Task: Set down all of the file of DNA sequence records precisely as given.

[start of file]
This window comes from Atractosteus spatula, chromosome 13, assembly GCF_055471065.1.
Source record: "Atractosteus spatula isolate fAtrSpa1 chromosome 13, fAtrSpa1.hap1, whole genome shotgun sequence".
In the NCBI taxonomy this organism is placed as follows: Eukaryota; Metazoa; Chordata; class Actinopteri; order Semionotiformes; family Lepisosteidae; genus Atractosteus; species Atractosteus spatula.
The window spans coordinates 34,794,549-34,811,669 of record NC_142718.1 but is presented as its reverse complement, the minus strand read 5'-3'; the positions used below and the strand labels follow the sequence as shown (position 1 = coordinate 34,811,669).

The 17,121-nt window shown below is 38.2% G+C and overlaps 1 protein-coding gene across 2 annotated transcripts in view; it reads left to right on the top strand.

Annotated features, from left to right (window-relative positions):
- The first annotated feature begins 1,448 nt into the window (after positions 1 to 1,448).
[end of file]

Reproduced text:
This window comes from Atractosteus spatula, chromosome 13, assembly GCF_055471065.1.
Source record: "Atractosteus spatula isolate fAtrSpa1 chromosome 13, fAtrSpa1.hap1, whole genome shotgun sequence".
In the NCBI taxonomy this organism is placed as follows: Eukaryota; Metazoa; Chordata; class Actinopteri; order Semionotiformes; family Lepisosteidae; genus Atractosteus; species Atractosteus spatula.
The window spans coordinates 34,794,549-34,811,669 of record NC_142718.1 but is presented as its reverse complement, the minus strand read 5'-3'; the positions used below and the strand labels follow the sequence as shown (position 1 = coordinate 34,811,669).

The 17,121-nt window shown below is 38.2% G+C and overlaps 1 protein-coding gene across 2 annotated transcripts in view; it reads left to right on the top strand.

Annotated features, from left to right (window-relative positions):
- The first annotated feature begins 1,448 nt into the window (after positions 1 to 1,448).